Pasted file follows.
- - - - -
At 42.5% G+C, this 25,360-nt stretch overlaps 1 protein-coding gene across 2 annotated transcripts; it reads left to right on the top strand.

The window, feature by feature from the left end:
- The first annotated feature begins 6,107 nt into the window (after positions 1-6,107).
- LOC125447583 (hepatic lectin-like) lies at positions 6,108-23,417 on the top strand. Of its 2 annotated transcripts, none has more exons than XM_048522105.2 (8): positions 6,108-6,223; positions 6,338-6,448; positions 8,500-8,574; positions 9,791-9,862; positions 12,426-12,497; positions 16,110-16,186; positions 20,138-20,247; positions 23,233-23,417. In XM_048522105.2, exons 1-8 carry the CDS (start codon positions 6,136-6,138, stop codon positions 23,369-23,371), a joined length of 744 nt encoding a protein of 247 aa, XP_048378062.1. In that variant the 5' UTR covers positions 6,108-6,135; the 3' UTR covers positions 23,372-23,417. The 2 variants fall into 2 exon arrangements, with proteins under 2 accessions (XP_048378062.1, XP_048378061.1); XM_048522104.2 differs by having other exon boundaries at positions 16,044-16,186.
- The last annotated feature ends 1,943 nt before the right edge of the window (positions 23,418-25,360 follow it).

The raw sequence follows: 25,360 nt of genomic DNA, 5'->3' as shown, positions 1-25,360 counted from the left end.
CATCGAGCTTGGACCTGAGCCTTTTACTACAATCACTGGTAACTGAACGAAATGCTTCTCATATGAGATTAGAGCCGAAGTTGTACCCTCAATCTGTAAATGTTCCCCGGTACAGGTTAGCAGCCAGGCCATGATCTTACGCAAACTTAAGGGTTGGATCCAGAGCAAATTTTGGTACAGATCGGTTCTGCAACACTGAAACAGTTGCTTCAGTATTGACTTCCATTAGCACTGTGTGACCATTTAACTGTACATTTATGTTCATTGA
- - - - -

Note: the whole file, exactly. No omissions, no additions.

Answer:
At 42.5% G+C, this 25,360-nt stretch overlaps 1 protein-coding gene across 2 annotated transcripts; it reads left to right on the top strand.

The window, feature by feature from the left end:
- The first annotated feature begins 6,107 nt into the window (after positions 1-6,107).
- LOC125447583 (hepatic lectin-like) lies at positions 6,108-23,417 on the top strand. Of its 2 annotated transcripts, none has more exons than XM_048522105.2 (8): positions 6,108-6,223; positions 6,338-6,448; positions 8,500-8,574; positions 9,791-9,862; positions 12,426-12,497; positions 16,110-16,186; positions 20,138-20,247; positions 23,233-23,417. In XM_048522105.2, exons 1-8 carry the CDS (start codon positions 6,136-6,138, stop codon positions 23,369-23,371), a joined length of 744 nt encoding a protein of 247 aa, XP_048378062.1. In that variant the 5' UTR covers positions 6,108-6,135; the 3' UTR covers positions 23,372-23,417. The 2 variants fall into 2 exon arrangements, with proteins under 2 accessions (XP_048378062.1, XP_048378061.1); XM_048522104.2 differs by having other exon boundaries at positions 16,044-16,186.
- The last annotated feature ends 1,943 nt before the right edge of the window (positions 23,418-25,360 follow it).

The raw sequence follows: 25,360 nt of genomic DNA, 5'->3' as shown, positions 1-25,360 counted from the left end.
CATCGAGCTTGGACCTGAGCCTTTTACTACAATCACTGGTAACTGAACGAAATGCTTCTCATATGAGATTAGAGCCGAAGTTGTACCCTCAATCTGTAAATGTTCCCCGGTACAGGTTAGCAGCCAGGCCATGATCTTACGCAAACTTAAGGGTTGGATCCAGAGCAAATTTTGGTACAGATCGGTTCTGCAACACTGAAACAGTTGCTTCAGTATTGACTTCCATTAGCACTGTGTGACCATTTAACTGTACATTTATGTTCATTGA